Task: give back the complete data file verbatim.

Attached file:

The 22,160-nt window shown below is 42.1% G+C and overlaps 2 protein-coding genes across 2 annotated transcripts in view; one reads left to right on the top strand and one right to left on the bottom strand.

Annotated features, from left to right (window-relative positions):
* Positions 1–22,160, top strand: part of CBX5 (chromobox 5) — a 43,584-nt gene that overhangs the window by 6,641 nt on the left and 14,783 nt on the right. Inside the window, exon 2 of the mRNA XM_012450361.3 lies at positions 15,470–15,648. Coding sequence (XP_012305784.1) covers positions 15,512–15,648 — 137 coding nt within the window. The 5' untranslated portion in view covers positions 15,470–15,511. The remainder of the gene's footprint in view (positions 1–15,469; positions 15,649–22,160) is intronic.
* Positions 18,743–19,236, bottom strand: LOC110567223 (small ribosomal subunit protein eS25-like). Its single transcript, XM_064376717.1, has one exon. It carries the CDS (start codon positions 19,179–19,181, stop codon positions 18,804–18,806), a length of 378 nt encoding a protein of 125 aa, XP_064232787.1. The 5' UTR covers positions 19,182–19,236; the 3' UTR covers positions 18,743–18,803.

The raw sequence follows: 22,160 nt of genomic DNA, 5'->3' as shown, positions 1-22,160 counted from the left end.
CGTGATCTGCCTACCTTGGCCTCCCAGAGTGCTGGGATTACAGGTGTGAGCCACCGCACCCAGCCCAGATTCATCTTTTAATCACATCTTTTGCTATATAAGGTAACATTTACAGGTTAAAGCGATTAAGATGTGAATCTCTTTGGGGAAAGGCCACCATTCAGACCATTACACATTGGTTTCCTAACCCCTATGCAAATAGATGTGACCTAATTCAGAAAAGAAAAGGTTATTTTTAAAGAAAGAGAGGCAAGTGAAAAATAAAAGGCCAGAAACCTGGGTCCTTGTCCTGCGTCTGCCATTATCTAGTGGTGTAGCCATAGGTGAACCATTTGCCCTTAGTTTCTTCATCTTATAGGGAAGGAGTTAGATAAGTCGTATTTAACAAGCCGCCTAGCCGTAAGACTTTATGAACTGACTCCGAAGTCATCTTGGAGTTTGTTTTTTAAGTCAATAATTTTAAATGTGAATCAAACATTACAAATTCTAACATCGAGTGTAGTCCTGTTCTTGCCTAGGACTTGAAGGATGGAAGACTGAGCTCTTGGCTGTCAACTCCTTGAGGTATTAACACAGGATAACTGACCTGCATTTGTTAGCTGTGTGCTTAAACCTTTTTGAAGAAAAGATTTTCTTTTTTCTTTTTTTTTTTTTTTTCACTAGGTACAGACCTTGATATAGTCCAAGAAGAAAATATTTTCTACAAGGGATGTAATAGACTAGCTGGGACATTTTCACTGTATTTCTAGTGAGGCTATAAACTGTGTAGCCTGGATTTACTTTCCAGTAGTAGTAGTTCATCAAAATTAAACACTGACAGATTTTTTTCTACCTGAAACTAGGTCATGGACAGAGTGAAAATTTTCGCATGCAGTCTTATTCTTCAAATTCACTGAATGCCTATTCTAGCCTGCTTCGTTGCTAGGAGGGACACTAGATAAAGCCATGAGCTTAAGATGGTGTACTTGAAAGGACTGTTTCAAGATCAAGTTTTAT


The 22,160-nt window shown below is 42.1% G+C and overlaps 2 protein-coding genes across 2 annotated transcripts in view; one reads left to right on the top strand and one right to left on the bottom strand.

Annotated features, from left to right (window-relative positions):
* Positions 1–22,160, top strand: part of CBX5 (chromobox 5) — a 43,584-nt gene that overhangs the window by 6,641 nt on the left and 14,783 nt on the right. Inside the window, exon 2 of the mRNA XM_012450361.3 lies at positions 15,470–15,648. Coding sequence (XP_012305784.1) covers positions 15,512–15,648 — 137 coding nt within the window. The 5' untranslated portion in view covers positions 15,470–15,511. The remainder of the gene's footprint in view (positions 1–15,469; positions 15,649–22,160) is intronic.
* Positions 18,743–19,236, bottom strand: LOC110567223 (small ribosomal subunit protein eS25-like). Its single transcript, XM_064376717.1, has one exon. It carries the CDS (start codon positions 19,179–19,181, stop codon positions 18,804–18,806), a length of 378 nt encoding a protein of 125 aa, XP_064232787.1. The 5' UTR covers positions 19,182–19,236; the 3' UTR covers positions 18,743–18,803.

The raw sequence follows: 22,160 nt of genomic DNA, 5'->3' as shown, positions 1-22,160 counted from the left end.
CGTGATCTGCCTACCTTGGCCTCCCAGAGTGCTGGGATTACAGGTGTGAGCCACCGCACCCAGCCCAGATTCATCTTTTAATCACATCTTTTGCTATATAAGGTAACATTTACAGGTTAAAGCGATTAAGATGTGAATCTCTTTGGGGAAAGGCCACCATTCAGACCATTACACATTGGTTTCCTAACCCCTATGCAAATAGATGTGACCTAATTCAGAAAAGAAAAGGTTATTTTTAAAGAAAGAGAGGCAAGTGAAAAATAAAAGGCCAGAAACCTGGGTCCTTGTCCTGCGTCTGCCATTATCTAGTGGTGTAGCCATAGGTGAACCATTTGCCCTTAGTTTCTTCATCTTATAGGGAAGGAGTTAGATAAGTCGTATTTAACAAGCCGCCTAGCCGTAAGACTTTATGAACTGACTCCGAAGTCATCTTGGAGTTTGTTTTTTAAGTCAATAATTTTAAATGTGAATCAAACATTACAAATTCTAACATCGAGTGTAGTCCTGTTCTTGCCTAGGACTTGAAGGATGGAAGACTGAGCTCTTGGCTGTCAACTCCTTGAGGTATTAACACAGGATAACTGACCTGCATTTGTTAGCTGTGTGCTTAAACCTTTTTGAAGAAAAGATTTTCTTTTTTCTTTTTTTTTTTTTTTTCACTAGGTACAGACCTTGATATAGTCCAAGAAGAAAATATTTTCTACAAGGGATGTAATAGACTAGCTGGGACATTTTCACTGTATTTCTAGTGAGGCTATAAACTGTGTAGCCTGGATTTACTTTCCAGTAGTAGTAGTTCATCAAAATTAAACACTGACAGATTTTTTTCTACCTGAAACTAGGTCATGGACAGAGTGAAAATTTTCGCATGCAGTCTTATTCTTCAAATTCACTGAATGCCTATTCTAGCCTGCTTCGTTGCTAGGAGGGACACTAGATAAAGCCATGAGCTTAAGATGGTGTACTTGAAAGGACTGTTTCAAGATCAAGTTTTAT